Harriet Quimby was born May 11, 1875 in Arcadia, Michigan.
Her family then moved to San Francisco when she was a teenager.
Harriet became interested in journalism and moved to New York City in 1903 to work as a theater critic for Leslie’s Illustrated Weekly.
Over the next nine years, she would write over 250 articles for the publication.
By 1910, Harriet had become interested in aviation and attended the Belmont Park International Aviation Tournament on Long Island and became friends with John Moisant and his sister Matilde. John was a well known aviator and operator of a flight school at the time.
In 1911, seven screenplays she had written were made into silent film shorts by director D.W. Griffith.
Then on August 1, 1911, Harriet became the first licensed female pilot in the United States when she passed her flight test and was awarded her aviator’s certificate by the Aero Club of America.
As the first female pilot in the United States, Harriet became a major influence upon the role of women in aviation.
So much so, that when aviator Calbraith Perry Rodgers died on April 3, 1912 from a crash while on an exhibition flight for Vin Fiz grape soda, the Vin Fiz division of Armour Meat Packing recruited Harriet to take his place as their spokesperson. (see my article on Mr. Rodgers from December 10, 2012)
Harriet was then sent to England and asked to become the first female pilot to attempt a flight across the English Channel.
Vin Fiz outfitted her in a distinctive purple aviatrix uniform and placed her in ads across Europe as well as the United States.
English Channel Flight
Harriet’s flight was scheduled for April 16, 1912. If that year and month sound at all familiar to you, it should.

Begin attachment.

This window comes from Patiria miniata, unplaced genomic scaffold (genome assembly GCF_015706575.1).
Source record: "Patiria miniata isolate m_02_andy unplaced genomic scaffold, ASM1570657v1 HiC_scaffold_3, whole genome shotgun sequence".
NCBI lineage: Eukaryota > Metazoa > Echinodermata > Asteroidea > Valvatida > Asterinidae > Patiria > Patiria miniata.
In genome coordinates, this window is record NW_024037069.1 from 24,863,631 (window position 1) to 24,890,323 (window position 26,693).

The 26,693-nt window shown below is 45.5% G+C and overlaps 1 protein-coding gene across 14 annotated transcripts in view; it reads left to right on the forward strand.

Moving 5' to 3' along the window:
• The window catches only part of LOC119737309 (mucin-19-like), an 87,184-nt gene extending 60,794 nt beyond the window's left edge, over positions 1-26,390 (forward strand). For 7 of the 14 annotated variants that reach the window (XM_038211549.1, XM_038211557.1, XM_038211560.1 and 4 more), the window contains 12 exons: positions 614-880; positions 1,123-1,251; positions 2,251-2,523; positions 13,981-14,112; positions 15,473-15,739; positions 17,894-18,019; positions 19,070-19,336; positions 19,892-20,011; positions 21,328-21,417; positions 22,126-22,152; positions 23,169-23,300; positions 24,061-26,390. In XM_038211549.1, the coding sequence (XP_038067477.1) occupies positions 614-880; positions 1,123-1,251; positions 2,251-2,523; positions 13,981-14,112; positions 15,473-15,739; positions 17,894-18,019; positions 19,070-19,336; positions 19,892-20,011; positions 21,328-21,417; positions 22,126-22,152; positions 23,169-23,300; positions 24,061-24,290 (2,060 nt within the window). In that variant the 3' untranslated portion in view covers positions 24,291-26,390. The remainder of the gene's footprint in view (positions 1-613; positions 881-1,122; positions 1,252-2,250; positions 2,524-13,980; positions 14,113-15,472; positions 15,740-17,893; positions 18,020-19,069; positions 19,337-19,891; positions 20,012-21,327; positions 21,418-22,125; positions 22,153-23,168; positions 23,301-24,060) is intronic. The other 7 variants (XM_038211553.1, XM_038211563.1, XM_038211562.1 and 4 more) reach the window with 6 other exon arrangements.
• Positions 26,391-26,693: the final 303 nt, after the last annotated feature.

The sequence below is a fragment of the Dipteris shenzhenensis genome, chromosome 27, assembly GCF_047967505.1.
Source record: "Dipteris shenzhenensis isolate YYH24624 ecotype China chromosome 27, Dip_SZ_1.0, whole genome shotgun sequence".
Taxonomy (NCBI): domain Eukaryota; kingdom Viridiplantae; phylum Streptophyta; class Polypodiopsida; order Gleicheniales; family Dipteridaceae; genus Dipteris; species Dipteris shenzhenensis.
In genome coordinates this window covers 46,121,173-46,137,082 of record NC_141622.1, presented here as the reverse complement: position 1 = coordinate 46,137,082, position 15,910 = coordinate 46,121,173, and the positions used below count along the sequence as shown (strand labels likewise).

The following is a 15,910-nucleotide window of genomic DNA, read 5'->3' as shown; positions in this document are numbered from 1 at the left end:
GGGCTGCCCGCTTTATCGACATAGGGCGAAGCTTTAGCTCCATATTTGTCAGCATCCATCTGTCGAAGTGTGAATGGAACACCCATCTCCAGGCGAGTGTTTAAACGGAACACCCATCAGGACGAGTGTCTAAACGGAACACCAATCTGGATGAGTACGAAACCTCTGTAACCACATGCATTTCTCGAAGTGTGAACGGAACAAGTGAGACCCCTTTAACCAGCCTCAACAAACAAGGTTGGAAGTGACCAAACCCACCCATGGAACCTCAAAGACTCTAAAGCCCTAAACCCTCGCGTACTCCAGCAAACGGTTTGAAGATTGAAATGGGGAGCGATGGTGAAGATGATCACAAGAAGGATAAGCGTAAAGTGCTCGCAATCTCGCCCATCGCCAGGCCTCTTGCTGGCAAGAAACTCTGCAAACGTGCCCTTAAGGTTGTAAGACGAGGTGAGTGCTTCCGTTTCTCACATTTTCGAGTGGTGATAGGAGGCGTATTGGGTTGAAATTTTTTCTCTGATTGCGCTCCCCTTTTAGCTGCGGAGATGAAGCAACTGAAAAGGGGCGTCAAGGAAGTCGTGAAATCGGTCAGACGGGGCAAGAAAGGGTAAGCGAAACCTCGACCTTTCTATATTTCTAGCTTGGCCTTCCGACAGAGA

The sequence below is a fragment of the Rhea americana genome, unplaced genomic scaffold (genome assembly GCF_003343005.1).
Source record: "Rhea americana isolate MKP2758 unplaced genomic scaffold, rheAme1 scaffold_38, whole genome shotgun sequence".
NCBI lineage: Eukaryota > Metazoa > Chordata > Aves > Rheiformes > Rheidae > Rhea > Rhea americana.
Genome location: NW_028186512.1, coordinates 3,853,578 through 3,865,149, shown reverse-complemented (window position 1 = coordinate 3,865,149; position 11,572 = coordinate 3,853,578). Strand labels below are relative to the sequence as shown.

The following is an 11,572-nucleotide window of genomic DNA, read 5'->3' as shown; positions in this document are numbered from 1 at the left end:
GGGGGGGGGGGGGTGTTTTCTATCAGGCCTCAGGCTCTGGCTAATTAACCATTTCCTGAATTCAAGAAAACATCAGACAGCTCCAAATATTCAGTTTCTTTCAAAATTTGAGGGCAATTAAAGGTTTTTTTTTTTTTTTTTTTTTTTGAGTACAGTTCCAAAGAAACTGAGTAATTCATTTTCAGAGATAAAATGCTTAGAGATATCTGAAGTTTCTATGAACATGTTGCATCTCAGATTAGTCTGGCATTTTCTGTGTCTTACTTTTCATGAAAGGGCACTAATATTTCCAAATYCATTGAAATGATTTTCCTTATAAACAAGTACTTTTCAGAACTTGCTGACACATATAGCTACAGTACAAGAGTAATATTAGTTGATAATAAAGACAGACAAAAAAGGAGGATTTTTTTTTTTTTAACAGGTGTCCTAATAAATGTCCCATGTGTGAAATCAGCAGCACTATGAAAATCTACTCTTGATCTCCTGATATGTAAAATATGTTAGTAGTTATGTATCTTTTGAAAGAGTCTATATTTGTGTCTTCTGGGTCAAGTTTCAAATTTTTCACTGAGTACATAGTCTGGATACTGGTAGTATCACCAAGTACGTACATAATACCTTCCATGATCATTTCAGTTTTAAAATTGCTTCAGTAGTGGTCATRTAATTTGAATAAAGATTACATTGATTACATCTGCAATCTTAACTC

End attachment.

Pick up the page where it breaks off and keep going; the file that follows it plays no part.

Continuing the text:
The evening before her scheduled attempt to fly across the English Channel, the RMS Titanic stuck an iceberg and sank consuming all the media attention that day.
She took off from Dover, England anyway, en route to Calais, France in her Blériot.
The Blériot was one of the latest models of military monoplanes.
Harriet Quimby landed 59 minutes later on a beach in Hardelot-Plage, the Nord-Pas-de-Calais region of France.
She had come down some 25 miles short of Calais, but as she did land in France and not the channel, Harriet Quimby thus became the first woman to pilot an aircraft across the English Channel.
After arriving back in the United States with little attention, Harriet decided to fly in the Third Annual Boston Aviation Meet at Squantum, Massachusetts.
During the event on July 1, 1912, Harriet invited William Willard (the organizer of the event and father of aviator Charles Willard) to join her in a short 20 minute flight out to Boston Light in the Boston Harbor and back as a way to entertain the crowd and draw attention to the Airshow.
Harriet took off in her brand new two seat Blériot, rose to about 3,000 feet and leveled off.
Upon returning from Boston Light some 20 minutes later, Harriet began to circle the airfield for the crowd of spectators and dropped down to about 1,500 feet when the monoplane unexpectedly pitched forward.
Both Harriet and Charles were ejected from their seats and fell to their deaths into Dorchester Bay some 20 feet from shore as the monoplane “glided down and lodged itself in the mud,” as reported the next day in the newspaper.
Harriet Quimby was buried in the Woodlawn Cemetery in The Bronx, New York.
The following year her remains were moved to the Kensico Cemetery in Valhalla, New York.
Now WE know em